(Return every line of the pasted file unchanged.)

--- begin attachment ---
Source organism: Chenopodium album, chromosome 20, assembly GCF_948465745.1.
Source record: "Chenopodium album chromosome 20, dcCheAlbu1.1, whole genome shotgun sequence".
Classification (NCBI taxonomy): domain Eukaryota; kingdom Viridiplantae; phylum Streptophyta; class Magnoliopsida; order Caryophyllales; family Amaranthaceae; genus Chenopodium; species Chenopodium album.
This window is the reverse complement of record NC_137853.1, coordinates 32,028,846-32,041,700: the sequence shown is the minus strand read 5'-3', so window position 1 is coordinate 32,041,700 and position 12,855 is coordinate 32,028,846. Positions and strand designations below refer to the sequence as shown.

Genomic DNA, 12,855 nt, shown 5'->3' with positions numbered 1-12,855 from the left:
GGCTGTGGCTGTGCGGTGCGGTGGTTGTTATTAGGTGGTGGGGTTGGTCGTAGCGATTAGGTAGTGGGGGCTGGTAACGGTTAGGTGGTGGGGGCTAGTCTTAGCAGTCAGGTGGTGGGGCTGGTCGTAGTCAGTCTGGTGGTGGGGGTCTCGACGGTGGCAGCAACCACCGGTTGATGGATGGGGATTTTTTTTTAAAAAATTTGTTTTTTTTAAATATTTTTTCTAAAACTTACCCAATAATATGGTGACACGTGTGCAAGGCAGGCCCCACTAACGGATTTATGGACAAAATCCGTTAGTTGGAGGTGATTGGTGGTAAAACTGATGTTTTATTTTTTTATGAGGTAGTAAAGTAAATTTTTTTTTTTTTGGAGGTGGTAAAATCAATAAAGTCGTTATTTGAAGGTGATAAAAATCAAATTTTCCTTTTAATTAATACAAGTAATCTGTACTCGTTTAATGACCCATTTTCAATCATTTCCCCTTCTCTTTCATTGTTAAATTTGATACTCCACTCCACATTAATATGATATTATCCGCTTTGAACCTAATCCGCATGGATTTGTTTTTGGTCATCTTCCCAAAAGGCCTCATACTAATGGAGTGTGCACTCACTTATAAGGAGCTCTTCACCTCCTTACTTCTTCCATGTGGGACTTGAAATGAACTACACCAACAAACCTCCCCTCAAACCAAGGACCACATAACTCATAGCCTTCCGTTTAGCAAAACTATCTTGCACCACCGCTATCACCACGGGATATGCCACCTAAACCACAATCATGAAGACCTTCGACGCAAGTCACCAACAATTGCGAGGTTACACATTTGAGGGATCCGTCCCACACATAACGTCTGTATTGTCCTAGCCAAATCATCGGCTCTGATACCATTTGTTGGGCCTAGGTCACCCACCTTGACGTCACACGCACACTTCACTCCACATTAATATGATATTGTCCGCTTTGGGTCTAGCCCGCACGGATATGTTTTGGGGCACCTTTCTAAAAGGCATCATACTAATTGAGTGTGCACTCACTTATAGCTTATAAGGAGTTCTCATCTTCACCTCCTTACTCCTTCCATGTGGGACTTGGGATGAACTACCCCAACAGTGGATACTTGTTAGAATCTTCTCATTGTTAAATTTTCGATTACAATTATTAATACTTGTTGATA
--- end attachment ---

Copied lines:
Source organism: Chenopodium album, chromosome 20, assembly GCF_948465745.1.
Source record: "Chenopodium album chromosome 20, dcCheAlbu1.1, whole genome shotgun sequence".
Classification (NCBI taxonomy): domain Eukaryota; kingdom Viridiplantae; phylum Streptophyta; class Magnoliopsida; order Caryophyllales; family Amaranthaceae; genus Chenopodium; species Chenopodium album.
This window is the reverse complement of record NC_137853.1, coordinates 32,028,846-32,041,700: the sequence shown is the minus strand read 5'-3', so window position 1 is coordinate 32,041,700 and position 12,855 is coordinate 32,028,846. Positions and strand designations below refer to the sequence as shown.

Genomic DNA, 12,855 nt, shown 5'->3' with positions numbered 1-12,855 from the left:
GGCTGTGGCTGTGCGGTGCGGTGGTTGTTATTAGGTGGTGGGGTTGGTCGTAGCGATTAGGTAGTGGGGGCTGGTAACGGTTAGGTGGTGGGGGCTAGTCTTAGCAGTCAGGTGGTGGGGCTGGTCGTAGTCAGTCTGGTGGTGGGGGTCTCGACGGTGGCAGCAACCACCGGTTGATGGATGGGGATTTTTTTTTAAAAAATTTGTTTTTTTTAAATATTTTTTCTAAAACTTACCCAATAATATGGTGACACGTGTGCAAGGCAGGCCCCACTAACGGATTTATGGACAAAATCCGTTAGTTGGAGGTGATTGGTGGTAAAACTGATGTTTTATTTTTTTATGAGGTAGTAAAGTAAATTTTTTTTTTTTTGGAGGTGGTAAAATCAATAAAGTCGTTATTTGAAGGTGATAAAAATCAAATTTTCCTTTTAATTAATACAAGTAATCTGTACTCGTTTAATGACCCATTTTCAATCATTTCCCCTTCTCTTTCATTGTTAAATTTGATACTCCACTCCACATTAATATGATATTATCCGCTTTGAACCTAATCCGCATGGATTTGTTTTTGGTCATCTTCCCAAAAGGCCTCATACTAATGGAGTGTGCACTCACTTATAAGGAGCTCTTCACCTCCTTACTTCTTCCATGTGGGACTTGAAATGAACTACACCAACAAACCTCCCCTCAAACCAAGGACCACATAACTCATAGCCTTCCGTTTAGCAAAACTATCTTGCACCACCGCTATCACCACGGGATATGCCACCTAAACCACAATCATGAAGACCTTCGACGCAAGTCACCAACAATTGCGAGGTTACACATTTGAGGGATCCGTCCCACACATAACGTCTGTATTGTCCTAGCCAAATCATCGGCTCTGATACCATTTGTTGGGCCTAGGTCACCCACCTTGACGTCACACGCACACTTCACTCCACATTAATATGATATTGTCCGCTTTGGGTCTAGCCCGCACGGATATGTTTTGGGGCACCTTTCTAAAAGGCATCATACTAATTGAGTGTGCACTCACTTATAGCTTATAAGGAGTTCTCATCTTCACCTCCTTACTCCTTCCATGTGGGACTTGGGATGAACTACCCCAACAGTGGATACTTGTTAGAATCTTCTCATTGTTAAATTTTCGATTACAATTATTAATACTTGTTGATA